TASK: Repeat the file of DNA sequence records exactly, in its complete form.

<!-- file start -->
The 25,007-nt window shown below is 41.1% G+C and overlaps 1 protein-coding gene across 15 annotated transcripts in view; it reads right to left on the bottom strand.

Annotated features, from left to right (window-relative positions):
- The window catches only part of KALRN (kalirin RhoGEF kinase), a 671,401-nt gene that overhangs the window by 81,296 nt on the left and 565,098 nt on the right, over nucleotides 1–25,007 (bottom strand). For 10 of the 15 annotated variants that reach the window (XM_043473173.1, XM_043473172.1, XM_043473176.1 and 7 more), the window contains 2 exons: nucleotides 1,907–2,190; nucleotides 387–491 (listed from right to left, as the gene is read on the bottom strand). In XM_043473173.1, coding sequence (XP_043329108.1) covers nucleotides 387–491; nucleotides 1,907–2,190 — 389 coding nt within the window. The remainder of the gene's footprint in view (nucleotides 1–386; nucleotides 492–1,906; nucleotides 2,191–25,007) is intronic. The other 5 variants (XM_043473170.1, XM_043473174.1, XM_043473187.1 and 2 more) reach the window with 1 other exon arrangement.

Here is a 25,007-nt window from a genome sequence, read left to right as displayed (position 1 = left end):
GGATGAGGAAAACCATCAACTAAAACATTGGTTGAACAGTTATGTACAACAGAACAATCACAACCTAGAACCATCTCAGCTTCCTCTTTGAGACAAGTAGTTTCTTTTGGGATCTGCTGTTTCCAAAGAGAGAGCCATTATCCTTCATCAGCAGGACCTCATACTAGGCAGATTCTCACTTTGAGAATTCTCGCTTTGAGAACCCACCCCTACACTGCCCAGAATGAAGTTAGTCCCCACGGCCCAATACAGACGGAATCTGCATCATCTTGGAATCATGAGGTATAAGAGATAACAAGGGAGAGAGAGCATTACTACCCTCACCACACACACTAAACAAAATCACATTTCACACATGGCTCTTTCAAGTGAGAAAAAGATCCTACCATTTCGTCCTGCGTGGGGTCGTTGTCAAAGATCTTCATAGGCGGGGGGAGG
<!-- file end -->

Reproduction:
The 25,007-nt window shown below is 41.1% G+C and overlaps 1 protein-coding gene across 15 annotated transcripts in view; it reads right to left on the bottom strand.

Annotated features, from left to right (window-relative positions):
- The window catches only part of KALRN (kalirin RhoGEF kinase), a 671,401-nt gene that overhangs the window by 81,296 nt on the left and 565,098 nt on the right, over nucleotides 1–25,007 (bottom strand). For 10 of the 15 annotated variants that reach the window (XM_043473173.1, XM_043473172.1, XM_043473176.1 and 7 more), the window contains 2 exons: nucleotides 1,907–2,190; nucleotides 387–491 (listed from right to left, as the gene is read on the bottom strand). In XM_043473173.1, coding sequence (XP_043329108.1) covers nucleotides 387–491; nucleotides 1,907–2,190 — 389 coding nt within the window. The remainder of the gene's footprint in view (nucleotides 1–386; nucleotides 492–1,906; nucleotides 2,191–25,007) is intronic. The other 5 variants (XM_043473170.1, XM_043473174.1, XM_043473187.1 and 2 more) reach the window with 1 other exon arrangement.

Here is a 25,007-nt window from a genome sequence, read left to right as displayed (position 1 = left end):
GGATGAGGAAAACCATCAACTAAAACATTGGTTGAACAGTTATGTACAACAGAACAATCACAACCTAGAACCATCTCAGCTTCCTCTTTGAGACAAGTAGTTTCTTTTGGGATCTGCTGTTTCCAAAGAGAGAGCCATTATCCTTCATCAGCAGGACCTCATACTAGGCAGATTCTCACTTTGAGAATTCTCGCTTTGAGAACCCACCCCTACACTGCCCAGAATGAAGTTAGTCCCCACGGCCCAATACAGACGGAATCTGCATCATCTTGGAATCATGAGGTATAAGAGATAACAAGGGAGAGAGAGCATTACTACCCTCACCACACACACTAAACAAAATCACATTTCACACATGGCTCTTTCAAGTGAGAAAAAGATCCTACCATTTCGTCCTGCGTGGGGTCGTTGTCAAAGATCTTCATAGGCGGGGGGAGG